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J Biomed Opt. 2010 May-Jun;15(3):037014. doi: 10.1117/1.3449579.

Quantitative measurement of cerebral blood flow in a juvenile porcine model by depth-resolved near-infrared spectroscopy.

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University of Western Ontario, Department of Medical Biophysics, London, Ontario N6A 3K7, Canada.


Nearly half a million children and young adults are affected by traumatic brain injury each year in the United States. Although adequate cerebral blood flow (CBF) is essential to recovery, complications that disrupt blood flow to the brain and exacerbate neurological injury often go undetected because no adequate bedside measure of CBF exists. In this study we validate a depth-resolved, near-infrared spectroscopy (NIRS) technique that provides quantitative CBF measurement despite significant signal contamination from skull and scalp tissue. The respiration rates of eight anesthetized pigs (weight: 16.2+/-0.5 kg, age: 1 to 2 months old) are modulated to achieve a range of CBF levels. Concomitant CBF measurements are performed with NIRS and CT perfusion. A significant correlation between CBF measurements from the two techniques is demonstrated (r(2)=0.714, slope=0.92, p<0.001), and the bias between the two techniques is -2.83 mL min(-1)100 g(-1) (CI(0.95): -19.63 mL min(-1)100 g(-1)-13.9 mL min(-1)100 g(-1)). This study demonstrates that accurate measurements of CBF can be achieved with depth-resolved NIRS despite significant signal contamination from scalp and skull. The ability to measure CBF at the bedside provides a means of detecting, and thereby preventing, secondary ischemia during neurointensive care.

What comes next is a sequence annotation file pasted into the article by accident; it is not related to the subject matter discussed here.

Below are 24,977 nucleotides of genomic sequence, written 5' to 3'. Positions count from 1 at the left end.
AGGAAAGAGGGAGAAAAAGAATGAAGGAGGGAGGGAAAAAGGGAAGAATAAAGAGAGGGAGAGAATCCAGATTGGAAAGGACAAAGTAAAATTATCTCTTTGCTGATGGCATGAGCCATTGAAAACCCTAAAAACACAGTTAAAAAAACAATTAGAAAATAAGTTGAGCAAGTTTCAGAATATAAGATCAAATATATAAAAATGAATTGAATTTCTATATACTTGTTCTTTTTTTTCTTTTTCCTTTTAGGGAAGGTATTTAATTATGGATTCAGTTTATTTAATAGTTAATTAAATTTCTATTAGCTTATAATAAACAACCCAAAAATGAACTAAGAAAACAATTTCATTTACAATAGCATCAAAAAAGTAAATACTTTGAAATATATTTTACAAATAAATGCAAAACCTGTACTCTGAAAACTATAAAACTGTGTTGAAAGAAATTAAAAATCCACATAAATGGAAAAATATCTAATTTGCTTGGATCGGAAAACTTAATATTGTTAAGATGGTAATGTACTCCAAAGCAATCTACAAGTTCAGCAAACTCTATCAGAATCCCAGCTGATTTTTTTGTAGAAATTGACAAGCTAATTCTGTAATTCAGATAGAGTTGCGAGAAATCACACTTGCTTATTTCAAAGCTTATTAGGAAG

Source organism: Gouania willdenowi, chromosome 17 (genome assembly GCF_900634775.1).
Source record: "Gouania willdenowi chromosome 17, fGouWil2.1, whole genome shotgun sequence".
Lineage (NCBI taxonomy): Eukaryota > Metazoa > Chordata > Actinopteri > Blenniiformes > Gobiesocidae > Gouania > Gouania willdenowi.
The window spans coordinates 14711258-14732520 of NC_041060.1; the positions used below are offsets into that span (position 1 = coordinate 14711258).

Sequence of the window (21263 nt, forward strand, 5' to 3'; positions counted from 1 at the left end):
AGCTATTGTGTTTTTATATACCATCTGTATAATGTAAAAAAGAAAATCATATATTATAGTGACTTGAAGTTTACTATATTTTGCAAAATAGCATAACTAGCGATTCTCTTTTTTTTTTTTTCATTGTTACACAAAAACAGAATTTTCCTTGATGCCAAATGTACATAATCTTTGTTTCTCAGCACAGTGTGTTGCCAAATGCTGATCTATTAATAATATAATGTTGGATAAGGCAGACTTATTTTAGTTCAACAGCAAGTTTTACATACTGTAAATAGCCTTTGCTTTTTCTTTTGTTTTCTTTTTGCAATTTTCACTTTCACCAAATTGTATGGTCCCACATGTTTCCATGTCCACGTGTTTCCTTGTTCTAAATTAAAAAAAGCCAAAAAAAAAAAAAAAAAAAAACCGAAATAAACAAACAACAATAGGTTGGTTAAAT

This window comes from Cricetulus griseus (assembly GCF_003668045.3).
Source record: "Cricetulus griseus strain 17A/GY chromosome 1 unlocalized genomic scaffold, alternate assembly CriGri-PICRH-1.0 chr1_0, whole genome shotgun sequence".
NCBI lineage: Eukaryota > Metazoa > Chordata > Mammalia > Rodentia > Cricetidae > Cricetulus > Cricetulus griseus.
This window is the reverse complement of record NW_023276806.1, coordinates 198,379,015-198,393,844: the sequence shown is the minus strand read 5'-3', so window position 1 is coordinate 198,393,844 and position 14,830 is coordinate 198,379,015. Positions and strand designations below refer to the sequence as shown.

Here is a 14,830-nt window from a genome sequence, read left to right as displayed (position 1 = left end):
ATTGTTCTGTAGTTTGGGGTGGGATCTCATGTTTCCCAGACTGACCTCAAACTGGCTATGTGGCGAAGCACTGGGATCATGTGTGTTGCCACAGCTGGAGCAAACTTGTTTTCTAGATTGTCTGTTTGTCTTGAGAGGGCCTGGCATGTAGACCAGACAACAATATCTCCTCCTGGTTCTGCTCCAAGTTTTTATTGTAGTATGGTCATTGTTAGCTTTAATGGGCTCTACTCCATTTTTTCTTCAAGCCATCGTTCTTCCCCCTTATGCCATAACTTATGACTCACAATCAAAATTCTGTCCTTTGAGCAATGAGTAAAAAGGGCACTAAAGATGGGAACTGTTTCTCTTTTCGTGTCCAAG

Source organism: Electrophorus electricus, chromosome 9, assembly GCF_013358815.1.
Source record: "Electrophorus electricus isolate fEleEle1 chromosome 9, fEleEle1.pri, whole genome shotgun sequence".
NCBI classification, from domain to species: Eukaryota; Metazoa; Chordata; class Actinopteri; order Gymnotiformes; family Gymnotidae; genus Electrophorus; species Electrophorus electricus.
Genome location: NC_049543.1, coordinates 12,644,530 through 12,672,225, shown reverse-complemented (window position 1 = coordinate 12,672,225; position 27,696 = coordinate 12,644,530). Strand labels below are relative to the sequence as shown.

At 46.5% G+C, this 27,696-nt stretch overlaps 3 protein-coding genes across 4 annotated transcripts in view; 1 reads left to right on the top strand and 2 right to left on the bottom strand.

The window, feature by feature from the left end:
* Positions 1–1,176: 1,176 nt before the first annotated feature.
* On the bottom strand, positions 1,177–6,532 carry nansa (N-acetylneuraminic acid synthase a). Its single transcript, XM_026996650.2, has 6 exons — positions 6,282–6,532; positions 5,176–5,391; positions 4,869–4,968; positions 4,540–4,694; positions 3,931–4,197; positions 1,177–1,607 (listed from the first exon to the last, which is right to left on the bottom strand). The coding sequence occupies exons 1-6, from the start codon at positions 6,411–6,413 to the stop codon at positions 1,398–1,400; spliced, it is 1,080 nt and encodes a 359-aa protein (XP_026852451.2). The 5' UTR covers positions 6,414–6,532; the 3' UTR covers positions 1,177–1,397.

[Indexed for MEDLINE]

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